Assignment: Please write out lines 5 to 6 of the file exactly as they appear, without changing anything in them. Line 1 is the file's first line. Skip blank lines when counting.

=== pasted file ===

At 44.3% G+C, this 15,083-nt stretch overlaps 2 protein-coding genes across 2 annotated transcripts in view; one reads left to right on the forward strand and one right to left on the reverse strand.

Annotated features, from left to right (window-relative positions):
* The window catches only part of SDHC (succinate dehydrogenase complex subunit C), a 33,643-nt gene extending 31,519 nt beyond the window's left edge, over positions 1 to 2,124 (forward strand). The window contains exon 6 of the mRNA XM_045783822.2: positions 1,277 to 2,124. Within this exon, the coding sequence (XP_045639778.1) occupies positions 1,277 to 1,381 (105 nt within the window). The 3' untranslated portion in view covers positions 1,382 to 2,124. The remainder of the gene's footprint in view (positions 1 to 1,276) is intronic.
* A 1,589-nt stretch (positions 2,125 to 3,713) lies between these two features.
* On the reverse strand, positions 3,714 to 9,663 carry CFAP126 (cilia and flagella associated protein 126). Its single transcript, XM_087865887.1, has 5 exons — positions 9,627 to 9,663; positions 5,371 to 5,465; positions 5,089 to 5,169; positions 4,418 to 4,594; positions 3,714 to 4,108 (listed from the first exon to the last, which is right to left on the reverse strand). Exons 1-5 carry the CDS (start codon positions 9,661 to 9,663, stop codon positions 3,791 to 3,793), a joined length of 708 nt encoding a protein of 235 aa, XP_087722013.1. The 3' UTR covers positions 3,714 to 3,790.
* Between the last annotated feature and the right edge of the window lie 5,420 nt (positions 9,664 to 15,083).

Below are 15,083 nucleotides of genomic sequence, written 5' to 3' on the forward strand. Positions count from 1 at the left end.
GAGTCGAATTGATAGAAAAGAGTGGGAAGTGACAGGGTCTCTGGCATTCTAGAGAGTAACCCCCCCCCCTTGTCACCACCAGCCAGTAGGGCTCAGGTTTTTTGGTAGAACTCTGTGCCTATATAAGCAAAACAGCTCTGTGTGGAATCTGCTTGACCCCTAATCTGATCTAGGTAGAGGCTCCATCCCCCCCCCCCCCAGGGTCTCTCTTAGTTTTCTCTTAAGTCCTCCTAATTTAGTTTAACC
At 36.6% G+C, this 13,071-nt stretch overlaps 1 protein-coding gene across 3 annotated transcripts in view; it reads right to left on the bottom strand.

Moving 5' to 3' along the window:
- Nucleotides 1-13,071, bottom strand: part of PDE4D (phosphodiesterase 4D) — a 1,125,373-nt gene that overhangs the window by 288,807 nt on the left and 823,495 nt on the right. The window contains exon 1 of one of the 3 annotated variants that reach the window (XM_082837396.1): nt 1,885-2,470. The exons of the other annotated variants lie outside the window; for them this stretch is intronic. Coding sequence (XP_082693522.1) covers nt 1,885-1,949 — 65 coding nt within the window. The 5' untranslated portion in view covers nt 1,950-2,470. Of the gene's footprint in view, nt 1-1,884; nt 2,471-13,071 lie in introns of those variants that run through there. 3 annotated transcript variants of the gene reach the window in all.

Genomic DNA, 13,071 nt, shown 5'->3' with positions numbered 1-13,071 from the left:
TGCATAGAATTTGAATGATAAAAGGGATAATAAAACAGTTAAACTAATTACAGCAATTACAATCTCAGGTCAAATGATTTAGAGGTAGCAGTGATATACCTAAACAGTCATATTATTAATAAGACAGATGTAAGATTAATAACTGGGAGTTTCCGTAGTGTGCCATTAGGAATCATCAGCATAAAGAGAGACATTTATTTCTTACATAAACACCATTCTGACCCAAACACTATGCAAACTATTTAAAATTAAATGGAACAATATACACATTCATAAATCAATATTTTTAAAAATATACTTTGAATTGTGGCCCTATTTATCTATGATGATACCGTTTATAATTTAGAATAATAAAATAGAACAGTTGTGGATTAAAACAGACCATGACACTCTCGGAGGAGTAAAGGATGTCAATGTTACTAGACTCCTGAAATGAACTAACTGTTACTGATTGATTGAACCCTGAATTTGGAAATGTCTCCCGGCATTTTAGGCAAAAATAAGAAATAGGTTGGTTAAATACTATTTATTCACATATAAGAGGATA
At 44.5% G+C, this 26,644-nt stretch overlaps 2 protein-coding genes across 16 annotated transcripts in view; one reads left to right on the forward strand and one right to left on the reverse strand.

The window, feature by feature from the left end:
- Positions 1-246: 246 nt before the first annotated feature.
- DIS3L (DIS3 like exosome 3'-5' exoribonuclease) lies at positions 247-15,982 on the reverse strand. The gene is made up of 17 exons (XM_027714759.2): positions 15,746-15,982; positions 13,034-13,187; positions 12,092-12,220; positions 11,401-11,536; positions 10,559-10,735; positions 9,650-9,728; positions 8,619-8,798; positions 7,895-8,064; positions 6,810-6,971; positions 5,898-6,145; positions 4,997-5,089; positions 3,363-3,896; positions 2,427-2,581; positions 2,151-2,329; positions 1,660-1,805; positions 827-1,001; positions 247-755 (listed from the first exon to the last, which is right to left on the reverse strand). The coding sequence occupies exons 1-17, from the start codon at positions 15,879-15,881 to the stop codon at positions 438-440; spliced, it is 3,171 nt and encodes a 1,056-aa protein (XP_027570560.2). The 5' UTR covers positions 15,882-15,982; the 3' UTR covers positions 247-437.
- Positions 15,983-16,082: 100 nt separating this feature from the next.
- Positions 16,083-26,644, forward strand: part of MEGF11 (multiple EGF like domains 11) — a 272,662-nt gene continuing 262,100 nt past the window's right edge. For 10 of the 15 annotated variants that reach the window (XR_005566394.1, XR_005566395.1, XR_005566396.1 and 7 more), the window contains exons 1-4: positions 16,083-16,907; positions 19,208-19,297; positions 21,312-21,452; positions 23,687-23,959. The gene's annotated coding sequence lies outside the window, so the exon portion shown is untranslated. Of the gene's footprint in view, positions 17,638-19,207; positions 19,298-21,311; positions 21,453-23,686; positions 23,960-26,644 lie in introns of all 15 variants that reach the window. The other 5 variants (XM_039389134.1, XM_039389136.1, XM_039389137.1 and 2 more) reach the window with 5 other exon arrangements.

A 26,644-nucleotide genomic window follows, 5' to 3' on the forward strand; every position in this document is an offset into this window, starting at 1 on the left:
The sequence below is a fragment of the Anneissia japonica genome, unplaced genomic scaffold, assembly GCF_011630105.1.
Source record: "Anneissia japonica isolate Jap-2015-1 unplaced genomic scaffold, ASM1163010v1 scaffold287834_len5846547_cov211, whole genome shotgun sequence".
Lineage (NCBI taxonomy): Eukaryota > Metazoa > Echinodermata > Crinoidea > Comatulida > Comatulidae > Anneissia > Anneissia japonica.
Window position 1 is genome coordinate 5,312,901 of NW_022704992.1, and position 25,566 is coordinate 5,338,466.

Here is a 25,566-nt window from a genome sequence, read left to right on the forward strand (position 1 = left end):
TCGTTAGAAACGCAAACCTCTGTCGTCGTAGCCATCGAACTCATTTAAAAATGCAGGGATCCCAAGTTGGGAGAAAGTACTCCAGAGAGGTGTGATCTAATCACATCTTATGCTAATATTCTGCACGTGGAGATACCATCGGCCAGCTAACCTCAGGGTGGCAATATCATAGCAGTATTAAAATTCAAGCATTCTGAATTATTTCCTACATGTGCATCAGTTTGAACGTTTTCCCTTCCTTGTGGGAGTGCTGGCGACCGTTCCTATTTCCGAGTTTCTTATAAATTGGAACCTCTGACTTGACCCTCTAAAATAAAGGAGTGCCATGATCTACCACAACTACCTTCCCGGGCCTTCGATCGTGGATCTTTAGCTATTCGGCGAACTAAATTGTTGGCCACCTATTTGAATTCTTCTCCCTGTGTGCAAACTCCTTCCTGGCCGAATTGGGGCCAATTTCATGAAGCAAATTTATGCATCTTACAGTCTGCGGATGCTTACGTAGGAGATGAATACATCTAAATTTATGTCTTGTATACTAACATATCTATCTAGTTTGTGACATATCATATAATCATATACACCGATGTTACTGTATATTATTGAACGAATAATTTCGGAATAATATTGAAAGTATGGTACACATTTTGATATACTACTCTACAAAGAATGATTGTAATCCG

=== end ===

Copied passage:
* On the reverse strand, positions 3,714 to 9,663 carry CFAP126 (cilia and flagella associated protein 126). Its single transcript, XM_087865887.1, has 5 exons — positions 9,627 to 9,663; positions 5,371 to 5,465; positions 5,089 to 5,169; positions 4,418 to 4,594; positions 3,714 to 4,108 (listed from the first exon to the last, which is right to left on the reverse strand). Exons 1-5 carry the CDS (start codon positions 9,661 to 9,663, stop codon positions 3,791 to 3,793), a joined length of 708 nt encoding a protein of 235 aa, XP_087722013.1. The 3' UTR covers positions 3,714 to 3,790.
* Between the last annotated feature and the right edge of the window lie 5,420 nt (positions 9,664 to 15,083).